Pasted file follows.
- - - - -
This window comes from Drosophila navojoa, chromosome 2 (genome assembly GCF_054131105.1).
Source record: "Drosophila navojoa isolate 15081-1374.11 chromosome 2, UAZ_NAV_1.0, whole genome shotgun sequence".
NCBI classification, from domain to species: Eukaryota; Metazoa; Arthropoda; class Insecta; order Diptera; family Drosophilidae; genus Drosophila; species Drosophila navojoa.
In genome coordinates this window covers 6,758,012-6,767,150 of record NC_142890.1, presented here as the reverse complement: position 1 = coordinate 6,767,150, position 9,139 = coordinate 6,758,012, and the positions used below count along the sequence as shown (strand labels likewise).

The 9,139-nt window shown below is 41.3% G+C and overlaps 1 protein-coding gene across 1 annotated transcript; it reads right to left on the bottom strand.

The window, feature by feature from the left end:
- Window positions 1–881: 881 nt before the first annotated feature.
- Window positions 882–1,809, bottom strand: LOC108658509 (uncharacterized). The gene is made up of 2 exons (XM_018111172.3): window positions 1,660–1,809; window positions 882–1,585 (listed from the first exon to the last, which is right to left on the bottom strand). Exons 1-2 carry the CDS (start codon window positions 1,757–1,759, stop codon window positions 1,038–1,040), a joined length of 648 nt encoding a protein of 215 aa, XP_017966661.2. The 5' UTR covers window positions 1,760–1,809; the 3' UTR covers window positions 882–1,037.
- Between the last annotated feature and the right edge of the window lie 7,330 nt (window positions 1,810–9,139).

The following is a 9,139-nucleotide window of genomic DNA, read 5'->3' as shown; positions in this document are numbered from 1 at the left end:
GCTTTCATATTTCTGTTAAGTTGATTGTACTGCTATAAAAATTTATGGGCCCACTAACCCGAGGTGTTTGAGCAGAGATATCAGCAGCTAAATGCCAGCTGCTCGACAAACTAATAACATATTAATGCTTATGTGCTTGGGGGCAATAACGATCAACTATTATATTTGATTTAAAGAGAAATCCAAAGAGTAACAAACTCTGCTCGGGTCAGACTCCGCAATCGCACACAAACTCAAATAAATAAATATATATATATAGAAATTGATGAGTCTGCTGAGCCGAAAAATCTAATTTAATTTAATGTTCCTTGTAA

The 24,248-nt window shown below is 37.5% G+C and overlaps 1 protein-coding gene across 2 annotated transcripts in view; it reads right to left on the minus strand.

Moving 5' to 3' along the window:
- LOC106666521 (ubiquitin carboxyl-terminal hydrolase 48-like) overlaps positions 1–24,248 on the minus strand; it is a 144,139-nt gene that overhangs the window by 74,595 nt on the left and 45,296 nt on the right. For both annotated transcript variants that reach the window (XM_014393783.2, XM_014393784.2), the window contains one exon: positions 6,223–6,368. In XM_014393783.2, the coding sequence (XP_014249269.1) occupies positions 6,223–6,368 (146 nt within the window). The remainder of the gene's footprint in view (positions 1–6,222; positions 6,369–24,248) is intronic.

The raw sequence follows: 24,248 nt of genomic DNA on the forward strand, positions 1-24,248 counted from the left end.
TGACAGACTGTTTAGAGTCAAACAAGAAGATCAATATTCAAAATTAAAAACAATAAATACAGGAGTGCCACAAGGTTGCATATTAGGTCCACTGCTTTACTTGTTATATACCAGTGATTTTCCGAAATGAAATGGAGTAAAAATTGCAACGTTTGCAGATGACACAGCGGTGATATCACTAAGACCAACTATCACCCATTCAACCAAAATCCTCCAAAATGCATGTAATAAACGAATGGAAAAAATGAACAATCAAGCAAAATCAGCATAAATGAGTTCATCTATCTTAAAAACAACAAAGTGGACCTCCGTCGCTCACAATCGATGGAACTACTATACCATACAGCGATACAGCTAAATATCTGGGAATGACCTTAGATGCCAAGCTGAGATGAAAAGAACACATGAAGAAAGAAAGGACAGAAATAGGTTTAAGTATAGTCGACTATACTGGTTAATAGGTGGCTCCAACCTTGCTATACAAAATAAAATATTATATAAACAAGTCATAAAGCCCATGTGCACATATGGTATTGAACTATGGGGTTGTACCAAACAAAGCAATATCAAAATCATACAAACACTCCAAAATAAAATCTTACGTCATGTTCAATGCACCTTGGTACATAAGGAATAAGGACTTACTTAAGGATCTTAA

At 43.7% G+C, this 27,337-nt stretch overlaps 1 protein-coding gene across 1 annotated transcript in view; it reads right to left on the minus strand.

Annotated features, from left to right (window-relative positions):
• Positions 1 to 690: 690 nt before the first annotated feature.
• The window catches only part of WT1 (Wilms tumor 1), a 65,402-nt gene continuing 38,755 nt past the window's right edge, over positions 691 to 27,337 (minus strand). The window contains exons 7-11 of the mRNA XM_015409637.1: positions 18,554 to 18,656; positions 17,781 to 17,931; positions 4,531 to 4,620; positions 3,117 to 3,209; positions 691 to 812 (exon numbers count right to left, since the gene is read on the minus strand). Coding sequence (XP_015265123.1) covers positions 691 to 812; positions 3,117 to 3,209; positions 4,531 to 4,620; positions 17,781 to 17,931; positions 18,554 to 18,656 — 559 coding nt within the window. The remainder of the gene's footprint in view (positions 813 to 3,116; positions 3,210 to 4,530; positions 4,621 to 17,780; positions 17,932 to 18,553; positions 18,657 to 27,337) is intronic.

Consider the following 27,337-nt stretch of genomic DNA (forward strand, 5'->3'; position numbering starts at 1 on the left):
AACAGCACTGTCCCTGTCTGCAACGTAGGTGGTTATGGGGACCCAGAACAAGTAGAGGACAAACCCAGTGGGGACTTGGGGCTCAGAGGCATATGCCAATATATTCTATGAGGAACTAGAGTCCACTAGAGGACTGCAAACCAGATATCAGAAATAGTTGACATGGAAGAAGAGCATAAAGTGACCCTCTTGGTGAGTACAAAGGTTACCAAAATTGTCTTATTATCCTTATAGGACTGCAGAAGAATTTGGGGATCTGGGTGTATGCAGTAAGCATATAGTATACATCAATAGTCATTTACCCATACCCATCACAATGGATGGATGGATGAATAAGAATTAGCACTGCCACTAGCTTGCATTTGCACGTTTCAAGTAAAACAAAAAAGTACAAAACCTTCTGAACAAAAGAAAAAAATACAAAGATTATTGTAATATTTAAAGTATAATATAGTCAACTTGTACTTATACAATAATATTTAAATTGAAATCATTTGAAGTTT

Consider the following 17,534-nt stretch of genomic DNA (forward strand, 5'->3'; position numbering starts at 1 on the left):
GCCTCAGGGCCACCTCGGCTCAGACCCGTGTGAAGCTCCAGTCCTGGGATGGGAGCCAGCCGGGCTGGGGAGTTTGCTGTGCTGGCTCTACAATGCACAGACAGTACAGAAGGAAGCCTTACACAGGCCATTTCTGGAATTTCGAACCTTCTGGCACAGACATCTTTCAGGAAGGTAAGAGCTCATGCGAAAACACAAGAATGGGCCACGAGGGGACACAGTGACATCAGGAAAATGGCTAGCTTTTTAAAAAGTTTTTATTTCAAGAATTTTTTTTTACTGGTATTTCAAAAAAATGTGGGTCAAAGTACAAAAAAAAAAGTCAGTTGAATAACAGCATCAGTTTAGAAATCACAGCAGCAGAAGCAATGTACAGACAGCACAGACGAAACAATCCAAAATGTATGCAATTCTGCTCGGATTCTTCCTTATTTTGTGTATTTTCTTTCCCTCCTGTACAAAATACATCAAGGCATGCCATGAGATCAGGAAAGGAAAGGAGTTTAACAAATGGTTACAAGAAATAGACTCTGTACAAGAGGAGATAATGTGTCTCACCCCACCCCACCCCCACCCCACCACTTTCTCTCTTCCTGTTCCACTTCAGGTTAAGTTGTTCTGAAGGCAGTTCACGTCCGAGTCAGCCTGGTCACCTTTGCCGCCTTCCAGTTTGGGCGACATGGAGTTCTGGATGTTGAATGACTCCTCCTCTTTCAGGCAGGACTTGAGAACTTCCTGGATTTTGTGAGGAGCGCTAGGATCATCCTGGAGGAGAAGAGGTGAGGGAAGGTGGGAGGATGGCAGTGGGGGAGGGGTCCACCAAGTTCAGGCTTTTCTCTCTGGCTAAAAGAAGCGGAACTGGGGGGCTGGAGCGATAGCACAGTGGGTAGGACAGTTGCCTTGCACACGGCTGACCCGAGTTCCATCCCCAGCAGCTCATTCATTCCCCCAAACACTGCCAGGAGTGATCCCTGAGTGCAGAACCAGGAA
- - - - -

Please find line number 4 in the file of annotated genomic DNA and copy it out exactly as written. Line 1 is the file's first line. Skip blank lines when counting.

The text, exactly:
In genome coordinates this window covers 6,758,012-6,767,150 of record NC_142890.1, presented here as the reverse complement: position 1 = coordinate 6,767,150, position 9,139 = coordinate 6,758,012, and the positions used below count along the sequence as shown (strand labels likewise).